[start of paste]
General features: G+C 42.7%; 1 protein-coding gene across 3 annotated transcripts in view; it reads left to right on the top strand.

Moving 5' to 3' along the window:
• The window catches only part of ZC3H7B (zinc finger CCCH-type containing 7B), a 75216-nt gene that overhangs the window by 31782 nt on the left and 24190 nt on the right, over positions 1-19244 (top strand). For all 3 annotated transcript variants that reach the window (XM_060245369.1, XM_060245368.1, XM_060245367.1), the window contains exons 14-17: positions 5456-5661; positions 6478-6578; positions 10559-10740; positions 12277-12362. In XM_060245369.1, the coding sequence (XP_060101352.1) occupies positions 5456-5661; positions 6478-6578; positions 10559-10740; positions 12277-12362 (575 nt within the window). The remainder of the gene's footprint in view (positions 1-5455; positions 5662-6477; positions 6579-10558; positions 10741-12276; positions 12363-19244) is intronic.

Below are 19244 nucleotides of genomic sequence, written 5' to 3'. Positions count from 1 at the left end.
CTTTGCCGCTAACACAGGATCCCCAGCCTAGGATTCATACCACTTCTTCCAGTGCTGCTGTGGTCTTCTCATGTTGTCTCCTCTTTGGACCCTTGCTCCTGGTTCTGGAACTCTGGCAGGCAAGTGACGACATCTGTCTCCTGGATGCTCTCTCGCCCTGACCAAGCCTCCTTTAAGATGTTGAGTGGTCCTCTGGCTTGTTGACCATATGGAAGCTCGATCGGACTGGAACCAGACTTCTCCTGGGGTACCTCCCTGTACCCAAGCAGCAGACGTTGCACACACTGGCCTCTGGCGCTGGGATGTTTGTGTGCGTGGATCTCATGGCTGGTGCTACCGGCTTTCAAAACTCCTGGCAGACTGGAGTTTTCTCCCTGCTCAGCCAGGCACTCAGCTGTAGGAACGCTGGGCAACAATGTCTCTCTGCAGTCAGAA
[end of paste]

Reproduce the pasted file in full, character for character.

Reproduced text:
General features: G+C 42.7%; 1 protein-coding gene across 3 annotated transcripts in view; it reads left to right on the top strand.

Moving 5' to 3' along the window:
• The window catches only part of ZC3H7B (zinc finger CCCH-type containing 7B), a 75216-nt gene that overhangs the window by 31782 nt on the left and 24190 nt on the right, over positions 1-19244 (top strand). For all 3 annotated transcript variants that reach the window (XM_060245369.1, XM_060245368.1, XM_060245367.1), the window contains exons 14-17: positions 5456-5661; positions 6478-6578; positions 10559-10740; positions 12277-12362. In XM_060245369.1, the coding sequence (XP_060101352.1) occupies positions 5456-5661; positions 6478-6578; positions 10559-10740; positions 12277-12362 (575 nt within the window). The remainder of the gene's footprint in view (positions 1-5455; positions 5662-6477; positions 6579-10558; positions 10741-12276; positions 12363-19244) is intronic.

Below are 19244 nucleotides of genomic sequence, written 5' to 3'. Positions count from 1 at the left end.
CTTTGCCGCTAACACAGGATCCCCAGCCTAGGATTCATACCACTTCTTCCAGTGCTGCTGTGGTCTTCTCATGTTGTCTCCTCTTTGGACCCTTGCTCCTGGTTCTGGAACTCTGGCAGGCAAGTGACGACATCTGTCTCCTGGATGCTCTCTCGCCCTGACCAAGCCTCCTTTAAGATGTTGAGTGGTCCTCTGGCTTGTTGACCATATGGAAGCTCGATCGGACTGGAACCAGACTTCTCCTGGGGTACCTCCCTGTACCCAAGCAGCAGACGTTGCACACACTGGCCTCTGGCGCTGGGATGTTTGTGTGCGTGGATCTCATGGCTGGTGCTACCGGCTTTCAAAACTCCTGGCAGACTGGAGTTTTCTCCCTGCTCAGCCAGGCACTCAGCTGTAGGAACGCTGGGCAACAATGTCTCTCTGCAGTCAGAA